Tonight I was sitting at a dinner table, and someone there made a comment that in your early twenties, you’re at your prime of life. You’re the strongest, the healthiest that you’ll ever be. You think that you know everything. You feel that you can take on the world. It’s the moment of invincibility.
I didn’t have much reaction to that. I know that that is the typical experience for the average American, and that those moments after college can feel exhilarating and invigorating.
Then a third person at the table commented while looking at me, Not everyone’s experience is quite like that. Some people have suffered a lot or have known limitation by that age.
And it got me thinking. It’s true. I had been through a lot by the time I had graduated from college. I had a very serious long-term illness that impacted my career opportunities. I had a tense relationship with family that made home life very uncomfortable. I was dealing with depression that had not yet been brought under control and chronic fatigue that was nearly paralyzing. In a sense, I was greatly misunderstood by a large number of people.
However, I’m not sure that my experience was all that different from everyone else’s. I graduated in a major recession where my classmates were lucky if they got jobs. A lot of people ended up moving back home and working for hourly wages or getting part-time gigs as census workers or election officials. Several people even landed part-time nanny gigs to make ends meet. All of us wondered aloud to each other if we had been fed this big lie. After nearly 18 years of education, we still might not be able to secure a job? We might not have enough experience for an “entry-level” job?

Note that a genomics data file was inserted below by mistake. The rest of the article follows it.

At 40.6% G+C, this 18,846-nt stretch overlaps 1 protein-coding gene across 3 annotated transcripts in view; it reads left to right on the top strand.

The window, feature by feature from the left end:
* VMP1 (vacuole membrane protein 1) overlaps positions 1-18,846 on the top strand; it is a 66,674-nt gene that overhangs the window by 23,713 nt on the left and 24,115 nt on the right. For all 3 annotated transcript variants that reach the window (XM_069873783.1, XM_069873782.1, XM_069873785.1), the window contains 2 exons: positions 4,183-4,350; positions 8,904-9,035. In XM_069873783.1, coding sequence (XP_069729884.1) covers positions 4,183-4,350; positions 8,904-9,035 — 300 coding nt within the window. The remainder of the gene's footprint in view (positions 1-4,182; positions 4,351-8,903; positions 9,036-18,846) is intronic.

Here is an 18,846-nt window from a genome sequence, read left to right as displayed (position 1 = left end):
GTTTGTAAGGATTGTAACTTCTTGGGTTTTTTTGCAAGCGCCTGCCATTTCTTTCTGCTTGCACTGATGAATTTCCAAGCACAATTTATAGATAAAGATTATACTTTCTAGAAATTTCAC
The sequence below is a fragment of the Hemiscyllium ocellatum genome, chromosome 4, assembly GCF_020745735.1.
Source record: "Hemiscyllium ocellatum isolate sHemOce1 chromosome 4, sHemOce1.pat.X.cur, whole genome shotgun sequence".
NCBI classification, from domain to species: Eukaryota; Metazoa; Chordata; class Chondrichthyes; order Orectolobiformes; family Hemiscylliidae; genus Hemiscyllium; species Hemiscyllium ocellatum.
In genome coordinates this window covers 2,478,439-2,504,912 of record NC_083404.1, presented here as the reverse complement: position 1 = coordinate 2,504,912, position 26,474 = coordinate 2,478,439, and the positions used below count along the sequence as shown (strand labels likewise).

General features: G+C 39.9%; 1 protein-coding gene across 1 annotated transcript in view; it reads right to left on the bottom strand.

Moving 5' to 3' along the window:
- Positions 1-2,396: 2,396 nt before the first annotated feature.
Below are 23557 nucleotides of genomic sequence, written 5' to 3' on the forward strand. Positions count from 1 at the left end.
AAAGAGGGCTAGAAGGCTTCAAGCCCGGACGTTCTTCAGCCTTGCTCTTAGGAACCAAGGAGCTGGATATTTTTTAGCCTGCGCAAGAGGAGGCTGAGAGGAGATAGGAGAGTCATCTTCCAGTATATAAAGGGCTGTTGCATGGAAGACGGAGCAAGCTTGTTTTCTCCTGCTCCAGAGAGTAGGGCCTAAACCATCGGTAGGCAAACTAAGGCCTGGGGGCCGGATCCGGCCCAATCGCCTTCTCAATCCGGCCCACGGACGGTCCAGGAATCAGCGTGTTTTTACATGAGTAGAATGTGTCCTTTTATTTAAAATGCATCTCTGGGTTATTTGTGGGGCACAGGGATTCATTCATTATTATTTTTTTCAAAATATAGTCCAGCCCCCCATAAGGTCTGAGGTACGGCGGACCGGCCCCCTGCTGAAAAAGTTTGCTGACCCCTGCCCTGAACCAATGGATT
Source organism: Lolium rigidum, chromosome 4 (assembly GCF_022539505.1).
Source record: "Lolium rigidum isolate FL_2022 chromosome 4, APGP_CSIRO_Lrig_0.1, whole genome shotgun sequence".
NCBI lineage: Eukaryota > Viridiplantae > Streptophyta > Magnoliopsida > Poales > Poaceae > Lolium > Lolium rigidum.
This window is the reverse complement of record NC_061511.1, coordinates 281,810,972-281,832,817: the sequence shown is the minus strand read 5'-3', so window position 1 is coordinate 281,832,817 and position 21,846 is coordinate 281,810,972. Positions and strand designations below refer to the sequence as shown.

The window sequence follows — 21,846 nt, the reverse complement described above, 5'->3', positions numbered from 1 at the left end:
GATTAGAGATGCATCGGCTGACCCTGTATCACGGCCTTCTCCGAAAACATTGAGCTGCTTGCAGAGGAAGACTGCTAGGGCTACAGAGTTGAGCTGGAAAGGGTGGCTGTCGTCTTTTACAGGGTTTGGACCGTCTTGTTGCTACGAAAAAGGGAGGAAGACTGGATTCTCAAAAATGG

The moment of truth comes at different times for each person. For some people it came during college. For some people it came after college. For some people it came much later.
I have enough distance from the experience to know that it’s not the illness that made my experience special. It’s not a disability that has rendered the landscape of my life to be different. I had a classmate who worked in a warehouse on the early morning shift so that he could support his family & then went to school the rest of the day and did research in the afternoon and evening so he could pursue his dream of going to medical school. Another classmate of mine struggled with maintaining a relationship with his parents who were petty drug dealers and lived in the area. A third classmate had to face the reality that in a two month period, she went from having a father who lived in one state and a mother who lived in another to attending her father’s funeral, knowing that her mother had remarried, now had stepchildren, and didn’t have space for her in her life any more; in other words, what little family she had was non-existent.
The point is that life is messy. Things don’t turn out the way that we think they ought to. It’s not a competition to see who has endured the biggest suffering. It’s not about whose resilience is stood the bigger test of time. And no one is immune to hardship.
I’ve realized that I’ve stopped feeling sorry for myself that I didn’t have the typical post-college experience. Not because I think mine is better than everyone else’s. Or because I’ve convinced myself that I deserved what I got. But because that’s not really what life is about.
Your own experience is valid for what is it — your experience. Life is not about striving for perfection or the ideal life experience. It’s about making the most of what you are given. About becoming the person that you’re meant to be. Whatever that looks like.